Campbell paradigm

J. Urban (I-184); L. Henn (chair); H. Škopková. Location: A2

Predicting proenvironmental behaviours: comparison of the theory of planned behaviour and Campbell's paradigm

J. Urban

The purpose of this study is to test two alternative hypotheses derived from Campbell's paradigm (Campbell, 1963; Kaiser, Byrka, & Hartig, 2010) and theory of planned behaviour (Ajzen, 1991) concerning prediction of environmental behaviour. H1 (CP): Behaviour-based measure of conservation propensity (GEB) improves prediction of specific proenvironmental behaviour. H2 (TPB): Any effect of general propensity on specific proenvironmental behaviour is mediated by evaluative statements. Three panel surveys focusing on refraining from the purchase of bottled water (N1=864); switching of the PC in the stand-by mode (N2=863), and consumption of beef meat (N3=799) reveal that the effect of GEB on specific behaviours (measured two weeks later) is completely mediated by TPB variables. While TPB variables explains between 42% and 50% of the variance in behaviour, GEB explains about 4% of the variance. Variance explained by GEB increases only marginally when it predicts an aggregate of 10 specific behaviours. Our results support mediation effect expected by TPB (H2). Our results also show that although general propensity to protect the environment has an effect on diverse proenvironmental behaviours, it may not be a practical tool for prediction when a limited number of behaviours is targeted.

“I’m good, thanks” – Measurement of individual sufficiency within the Campbell paradigm

L. Henn & F. G. Kaiser

Promoting more efficient technologies more often than not sets the stage for rebound effects rather than actually reduce the energy consumption of societies (see Otto, Kaiser, & Arnold, 2014). Expectedly, only a self-directed propensity to waive some of the available amenities in modern societies will eventually lead to more sufficient and less consumptive lifestyles in individuals and societies alike. Such a propensity does not need supervision, lasts over time, and incorporates a wide range of behaviors. In our research using cross-sectional survey data, we developed a Campbellian measure of individual sufficiency (for details on the Campbell paradigm, see e.g., Kaiser, Byrka, & Hartig, 2010). Our sample consists of 177 residents of Germany (mean age: 27.6; female proportion: 62.7%). Our new measure consists of various types of approx. 70 indicators: self-reported behaviors, evaluative statements, and beliefs. Overall, the scale’s formal features (i.e., fit statistics, internal consistency, reliability) are all acceptable. We also found in a new study that individuals high on sufficiency—as expected—more likely abstained from a consumption opportunity, apparently revealing a tendency to forego personal utility.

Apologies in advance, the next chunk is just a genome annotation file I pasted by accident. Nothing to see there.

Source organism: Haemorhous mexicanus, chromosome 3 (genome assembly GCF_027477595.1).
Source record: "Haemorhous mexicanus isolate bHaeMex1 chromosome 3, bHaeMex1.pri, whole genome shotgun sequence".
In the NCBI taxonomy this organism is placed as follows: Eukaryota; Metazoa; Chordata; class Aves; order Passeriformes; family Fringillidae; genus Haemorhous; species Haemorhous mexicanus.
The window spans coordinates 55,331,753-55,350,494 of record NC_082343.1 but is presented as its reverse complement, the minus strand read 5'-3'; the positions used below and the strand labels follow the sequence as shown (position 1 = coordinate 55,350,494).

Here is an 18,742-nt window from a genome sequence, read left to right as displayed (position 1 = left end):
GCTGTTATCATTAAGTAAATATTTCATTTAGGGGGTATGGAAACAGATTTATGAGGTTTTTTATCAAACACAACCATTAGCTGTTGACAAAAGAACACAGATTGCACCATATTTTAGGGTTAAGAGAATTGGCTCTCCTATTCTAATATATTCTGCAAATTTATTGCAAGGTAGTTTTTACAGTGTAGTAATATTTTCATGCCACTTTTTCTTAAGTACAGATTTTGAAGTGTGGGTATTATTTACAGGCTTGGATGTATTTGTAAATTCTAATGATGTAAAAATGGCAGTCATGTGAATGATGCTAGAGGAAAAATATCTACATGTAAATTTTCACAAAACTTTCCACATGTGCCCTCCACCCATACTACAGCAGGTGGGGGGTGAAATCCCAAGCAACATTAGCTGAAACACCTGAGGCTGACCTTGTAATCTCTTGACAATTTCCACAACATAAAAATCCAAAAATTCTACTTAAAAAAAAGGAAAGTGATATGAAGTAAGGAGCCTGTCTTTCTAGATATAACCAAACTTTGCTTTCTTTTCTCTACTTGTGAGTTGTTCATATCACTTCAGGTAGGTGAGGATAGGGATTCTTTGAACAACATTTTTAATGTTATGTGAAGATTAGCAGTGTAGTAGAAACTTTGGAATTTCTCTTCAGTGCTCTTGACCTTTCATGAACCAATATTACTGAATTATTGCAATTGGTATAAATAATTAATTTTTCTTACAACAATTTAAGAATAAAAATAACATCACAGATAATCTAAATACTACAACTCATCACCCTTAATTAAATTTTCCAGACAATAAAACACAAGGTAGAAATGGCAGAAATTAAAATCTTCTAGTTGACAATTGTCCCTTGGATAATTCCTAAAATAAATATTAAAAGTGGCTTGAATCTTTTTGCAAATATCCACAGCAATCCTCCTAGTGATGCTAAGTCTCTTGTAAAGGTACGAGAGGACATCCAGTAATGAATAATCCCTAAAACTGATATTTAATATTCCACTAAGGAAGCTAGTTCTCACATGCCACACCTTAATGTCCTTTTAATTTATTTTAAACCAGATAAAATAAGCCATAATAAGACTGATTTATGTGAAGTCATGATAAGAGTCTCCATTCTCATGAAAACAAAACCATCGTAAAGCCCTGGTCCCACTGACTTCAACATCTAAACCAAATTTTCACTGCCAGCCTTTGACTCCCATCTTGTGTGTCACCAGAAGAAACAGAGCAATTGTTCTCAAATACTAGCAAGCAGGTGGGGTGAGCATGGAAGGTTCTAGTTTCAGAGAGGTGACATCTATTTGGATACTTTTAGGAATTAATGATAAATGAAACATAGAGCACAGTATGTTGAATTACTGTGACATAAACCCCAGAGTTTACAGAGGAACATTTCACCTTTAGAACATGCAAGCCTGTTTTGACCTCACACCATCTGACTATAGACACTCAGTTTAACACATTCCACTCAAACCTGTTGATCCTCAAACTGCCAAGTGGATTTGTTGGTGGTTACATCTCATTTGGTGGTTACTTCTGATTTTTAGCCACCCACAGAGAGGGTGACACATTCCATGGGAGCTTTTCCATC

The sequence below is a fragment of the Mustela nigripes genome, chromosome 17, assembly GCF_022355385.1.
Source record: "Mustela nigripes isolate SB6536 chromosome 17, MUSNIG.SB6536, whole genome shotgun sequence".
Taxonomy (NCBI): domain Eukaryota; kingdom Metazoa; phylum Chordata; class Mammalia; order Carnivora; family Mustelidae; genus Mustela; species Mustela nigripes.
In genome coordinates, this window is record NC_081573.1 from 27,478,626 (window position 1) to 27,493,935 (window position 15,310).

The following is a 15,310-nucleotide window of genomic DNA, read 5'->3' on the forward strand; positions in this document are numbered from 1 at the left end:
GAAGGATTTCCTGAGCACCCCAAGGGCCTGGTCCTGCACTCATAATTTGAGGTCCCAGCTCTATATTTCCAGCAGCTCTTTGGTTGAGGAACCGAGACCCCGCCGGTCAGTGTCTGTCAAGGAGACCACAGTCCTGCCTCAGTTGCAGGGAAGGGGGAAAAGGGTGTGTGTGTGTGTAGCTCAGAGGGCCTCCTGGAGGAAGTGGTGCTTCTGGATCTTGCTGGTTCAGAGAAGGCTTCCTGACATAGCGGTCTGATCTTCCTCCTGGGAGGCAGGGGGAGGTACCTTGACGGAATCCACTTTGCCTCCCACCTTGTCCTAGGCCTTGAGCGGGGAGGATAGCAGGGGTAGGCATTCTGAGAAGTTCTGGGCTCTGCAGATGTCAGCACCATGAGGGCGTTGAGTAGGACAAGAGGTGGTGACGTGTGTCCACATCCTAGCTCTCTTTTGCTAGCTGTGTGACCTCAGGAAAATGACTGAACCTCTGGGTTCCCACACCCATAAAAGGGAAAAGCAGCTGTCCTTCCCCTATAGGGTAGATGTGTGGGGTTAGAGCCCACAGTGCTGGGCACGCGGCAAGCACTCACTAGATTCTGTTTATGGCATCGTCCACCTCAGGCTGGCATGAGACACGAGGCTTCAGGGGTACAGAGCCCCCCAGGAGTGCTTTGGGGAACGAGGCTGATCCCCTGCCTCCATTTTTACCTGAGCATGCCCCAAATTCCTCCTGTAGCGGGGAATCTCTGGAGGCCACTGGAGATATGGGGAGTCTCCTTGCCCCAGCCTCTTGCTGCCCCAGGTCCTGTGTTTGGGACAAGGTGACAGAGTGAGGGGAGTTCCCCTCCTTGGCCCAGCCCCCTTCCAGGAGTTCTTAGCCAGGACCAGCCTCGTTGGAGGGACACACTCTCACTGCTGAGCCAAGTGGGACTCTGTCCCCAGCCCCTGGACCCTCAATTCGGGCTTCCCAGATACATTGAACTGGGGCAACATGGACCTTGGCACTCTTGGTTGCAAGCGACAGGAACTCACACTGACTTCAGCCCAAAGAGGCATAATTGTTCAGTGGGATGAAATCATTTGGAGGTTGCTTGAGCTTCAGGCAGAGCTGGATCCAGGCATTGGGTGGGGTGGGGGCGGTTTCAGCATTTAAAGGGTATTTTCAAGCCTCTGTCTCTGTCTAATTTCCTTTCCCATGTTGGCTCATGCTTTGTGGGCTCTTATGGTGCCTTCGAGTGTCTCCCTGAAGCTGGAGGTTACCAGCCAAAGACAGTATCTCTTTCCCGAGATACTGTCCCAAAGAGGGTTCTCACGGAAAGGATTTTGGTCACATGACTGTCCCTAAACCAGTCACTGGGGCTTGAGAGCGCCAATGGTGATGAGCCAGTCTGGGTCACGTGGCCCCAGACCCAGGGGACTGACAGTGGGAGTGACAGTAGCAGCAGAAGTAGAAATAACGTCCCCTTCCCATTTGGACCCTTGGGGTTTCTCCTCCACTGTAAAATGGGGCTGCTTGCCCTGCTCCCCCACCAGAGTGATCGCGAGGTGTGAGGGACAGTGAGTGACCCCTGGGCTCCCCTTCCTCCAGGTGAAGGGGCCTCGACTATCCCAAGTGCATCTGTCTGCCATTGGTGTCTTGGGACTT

Testing Campbell's paradigm: are people with conservation attitudes willing to surmount higher hurdles of micro-generation technology adoption?

H. Škopková & J. Urban

Adoption of micro-generation technologies by households increases share of renewable energy in the residential energy mix. Yet, introduction of these technologies is hindered by many barriers, price being one of the most important (Achtnicht, 2011; Allen et al., 2008; Caird and Roy, 2010; Claudy et al., 2011; Scarpa and Willis, 2010). Building on the Campbel's paradigm (Campbell, 1963; Kaiser et al., 2010), we hypothesize that people with higher conservation attitudes are willing to surmount higher hurdles associated with adoption of micro-generation technologies. We conduct an experiment on a sample of general population (N=3200) in which we present to each participant one of 8 microgeneration technologies (photovoltaics, solar thermal, hybrid solar, wind turbines, CHP on biomass or gas, heat pump and hydrogen fuel cell) and ask him whether he would be willing to adopt it for given cost. The cost of the technology is varied randomly. We find that people with stronger conservation attitudes are willing to pay more for micro-generation technologies. As expected by Campbell's paradigm, people with stronger environmental attitudes are willing to surmount higher price-related barriers associated with adoption of micro-generation technologies.